On Monday morning, Rishi Sunak was unable to find a single member of the government willing to go on television and defend the transparently indefensible. By Tuesday morning things had got worse: Chris Philp had said yes.
Even without the specific personnel involved, it would already be auto-ironic. Rishi Sunak has not found it within him yet to sack Nadhim Zahawi from his cabinet role. He has instead referred him to his new “Whitehall ethics adviser” (the previous one resigned after she was found to have provided a karaoke machine for a drinks party in Downing Street in the middle of lockdown. I don’t write this stuff. I just type it out).
This, to be clear, is not to be confused with the prime minister’s ethics adviser, principally because the prime minister doesn’t have one anymore. The two most recent ones resigned while working for Boris Johnson, one because he was lied to about who was paying for the two hundred grand flat refurb – and the other one because he concluded Priti Patel had broken the ministerial code over bullying junior staff, but then concluded that Boris Johnson didn’t care.
Where were we? So yes, Rishi Sunak has to wait for his Whitehall ethics adviser to tell him whether or not Nadhim Zahawi had actually done anything wrong when he suddenly remembered he hadn’t paid about £3.7m in tax, and has had to pay another £1.3m on top of that in the form of a “penalty”. (Or so we are led to believe, Nadhim Zahawi has thus far declined to actually tell us the full truth.) What isn’t in dispute though, is that when Nadhim Zahawi was accused of doing various things he now admits he has done, he threatened to sue the various newspapers that made the allegations – including this one. It’s not clear whether this particular – and particularly egregious aspect – of the whole saga is even something the ethics adviser will investigate. Which would mean, very clearly, that Rishi Sunak doesn’t especially care about it.
Still, enter Philp. He is a man still largely unknown but if known at all, it would be for being number two at the Treasury while Kwasi Kwarteng accidentally set it on fire. It was he who, in his infinite wisdom, very publicly “welcomed” the rising of the rate of sterling against the dollar in the wake of Kwarteng’s mini-Budget, at the moment it which it rose by approximately 0.001 per cent before plummeting to its lowest level in almost forty years.
Philp is your almost archetypal 2023 Tory. Think Matt Hancock but without the loveable charm. A man who would say absolutely anything at all if he thought it would please the person who told him to say it. As he made his way from between the radio and TV studios the nation would be told how Sunak had acted “quickly and decisively” in not sacking Nadhim Zahawi. He would accidentally announce that Zahawi had owed £5m in tax, even though the rest of the government has been trying its hardest not to confirm any of the numbers involved.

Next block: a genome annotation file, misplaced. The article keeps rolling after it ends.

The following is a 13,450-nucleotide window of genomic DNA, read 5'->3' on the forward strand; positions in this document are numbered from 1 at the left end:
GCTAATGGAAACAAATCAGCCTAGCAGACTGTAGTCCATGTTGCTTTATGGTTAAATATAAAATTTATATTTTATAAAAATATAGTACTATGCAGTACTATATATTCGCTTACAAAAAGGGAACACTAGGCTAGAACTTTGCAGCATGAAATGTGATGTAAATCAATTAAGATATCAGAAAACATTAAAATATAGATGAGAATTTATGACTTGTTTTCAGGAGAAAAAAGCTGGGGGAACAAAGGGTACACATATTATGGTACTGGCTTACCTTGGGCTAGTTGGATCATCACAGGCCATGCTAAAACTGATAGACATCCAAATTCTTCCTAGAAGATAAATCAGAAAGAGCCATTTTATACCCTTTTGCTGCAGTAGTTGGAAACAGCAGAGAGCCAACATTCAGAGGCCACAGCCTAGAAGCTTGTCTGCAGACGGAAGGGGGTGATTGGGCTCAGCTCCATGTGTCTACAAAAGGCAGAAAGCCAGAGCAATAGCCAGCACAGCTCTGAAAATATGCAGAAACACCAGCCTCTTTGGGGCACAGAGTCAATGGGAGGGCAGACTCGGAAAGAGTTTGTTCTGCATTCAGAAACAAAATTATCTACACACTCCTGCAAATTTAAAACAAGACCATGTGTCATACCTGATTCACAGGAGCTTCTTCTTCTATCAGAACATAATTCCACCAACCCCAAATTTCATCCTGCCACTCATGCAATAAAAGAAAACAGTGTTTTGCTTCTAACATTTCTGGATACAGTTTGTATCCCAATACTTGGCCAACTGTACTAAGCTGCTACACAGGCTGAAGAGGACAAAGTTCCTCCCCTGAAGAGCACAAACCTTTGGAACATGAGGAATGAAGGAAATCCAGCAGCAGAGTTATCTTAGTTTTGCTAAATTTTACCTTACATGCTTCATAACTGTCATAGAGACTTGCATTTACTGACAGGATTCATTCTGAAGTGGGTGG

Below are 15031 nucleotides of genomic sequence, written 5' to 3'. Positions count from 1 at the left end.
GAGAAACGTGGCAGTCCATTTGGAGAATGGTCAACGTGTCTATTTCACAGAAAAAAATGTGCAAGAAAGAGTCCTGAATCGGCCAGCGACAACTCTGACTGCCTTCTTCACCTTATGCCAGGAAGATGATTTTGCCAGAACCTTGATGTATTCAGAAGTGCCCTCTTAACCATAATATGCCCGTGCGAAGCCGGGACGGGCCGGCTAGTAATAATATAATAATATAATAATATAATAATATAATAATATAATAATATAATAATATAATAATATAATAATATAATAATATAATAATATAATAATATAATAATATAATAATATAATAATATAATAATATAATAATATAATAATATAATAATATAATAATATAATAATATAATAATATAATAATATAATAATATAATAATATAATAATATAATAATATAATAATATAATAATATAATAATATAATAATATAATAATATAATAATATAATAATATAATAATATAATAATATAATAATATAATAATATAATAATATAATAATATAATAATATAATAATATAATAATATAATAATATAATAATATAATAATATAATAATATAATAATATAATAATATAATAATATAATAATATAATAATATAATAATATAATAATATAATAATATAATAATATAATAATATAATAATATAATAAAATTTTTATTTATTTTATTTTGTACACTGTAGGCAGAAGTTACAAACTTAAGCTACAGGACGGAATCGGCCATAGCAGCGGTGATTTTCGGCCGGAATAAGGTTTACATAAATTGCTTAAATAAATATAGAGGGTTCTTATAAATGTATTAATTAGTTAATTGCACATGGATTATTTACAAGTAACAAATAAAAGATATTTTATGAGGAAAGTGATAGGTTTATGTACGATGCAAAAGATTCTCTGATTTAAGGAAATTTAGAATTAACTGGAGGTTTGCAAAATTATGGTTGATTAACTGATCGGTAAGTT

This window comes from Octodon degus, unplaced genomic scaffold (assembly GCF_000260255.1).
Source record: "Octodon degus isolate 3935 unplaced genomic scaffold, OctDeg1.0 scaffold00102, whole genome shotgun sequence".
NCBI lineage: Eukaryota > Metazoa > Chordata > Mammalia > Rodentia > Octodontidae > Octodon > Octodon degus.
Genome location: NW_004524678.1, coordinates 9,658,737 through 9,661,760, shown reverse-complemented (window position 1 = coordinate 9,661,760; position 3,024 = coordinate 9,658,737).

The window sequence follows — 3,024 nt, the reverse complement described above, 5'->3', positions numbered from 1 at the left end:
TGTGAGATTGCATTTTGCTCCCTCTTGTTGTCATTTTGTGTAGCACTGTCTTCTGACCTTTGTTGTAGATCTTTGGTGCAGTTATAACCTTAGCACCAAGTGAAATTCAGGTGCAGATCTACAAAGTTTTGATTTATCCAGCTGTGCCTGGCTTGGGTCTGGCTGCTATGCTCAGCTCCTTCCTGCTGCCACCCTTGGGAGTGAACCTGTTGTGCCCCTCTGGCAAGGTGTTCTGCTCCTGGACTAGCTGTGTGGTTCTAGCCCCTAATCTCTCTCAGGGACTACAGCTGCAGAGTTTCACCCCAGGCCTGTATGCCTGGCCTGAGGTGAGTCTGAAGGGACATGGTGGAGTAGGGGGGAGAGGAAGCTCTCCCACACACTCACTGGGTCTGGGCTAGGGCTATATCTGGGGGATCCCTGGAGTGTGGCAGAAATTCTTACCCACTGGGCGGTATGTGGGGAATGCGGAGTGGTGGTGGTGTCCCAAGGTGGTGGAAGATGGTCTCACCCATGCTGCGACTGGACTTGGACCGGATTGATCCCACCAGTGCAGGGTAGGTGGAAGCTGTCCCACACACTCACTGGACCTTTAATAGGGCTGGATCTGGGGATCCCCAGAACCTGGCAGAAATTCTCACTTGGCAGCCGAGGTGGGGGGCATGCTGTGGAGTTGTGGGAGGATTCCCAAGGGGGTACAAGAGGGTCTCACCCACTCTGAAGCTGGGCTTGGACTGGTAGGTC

He would announce that Sunak’s little investigation would allow him to “retain public confidence”, even as his personal approval ratings plummeted to their lowest-ever level. Sunak has found himself having to announce two investigations in one day. One over Zahawi, the other over how it was that a bloke who was happy to get involved in an £800,000 personal loan to Boris Johnson (until he was told that he couldn’t) somehow ended up being appointed chair of the BBC.
The problem for Sunak is that the sound of hapless ministers trying and failing to defend the indefensible is the ubiquitous, unturndownable, stuck-on-loop soundtrack of the last three years. It’s all we’ve heard for as long as anyone can remember. And it was really meant to stop with Boris Johnson, but it rolls endlessly on. Before this, it was Suella Braverman explaining how she’d done the honourable thing and resigned from a job she was then reappointed to six days later.
Sunak is really meant to be ending the rolling government-by-farce clown show. But he’s absolutely not. Keir Starmer, on the other hand, has scarcely turned down any opportunity to sack anyone making the Labour Party look ridiculous. Starmer had been in his current job for even less time than Sunak has been in his when he defenestrated the Corbyn ally Rebecca Long-Bailey for the crime of retweeting an interview with a Coronation Street actor that contained a deranged antisemitic conspiracy theory. It is through actions such as these that Starmer has turned perceptions of his party around very quickly indeed.
If Sunak needs the Whitehall ethics adviser, and worse, Chris Philp, to hold his hand for him while he does anything remotely difficult, then the Conservatives are in even bigger trouble than they might imagine.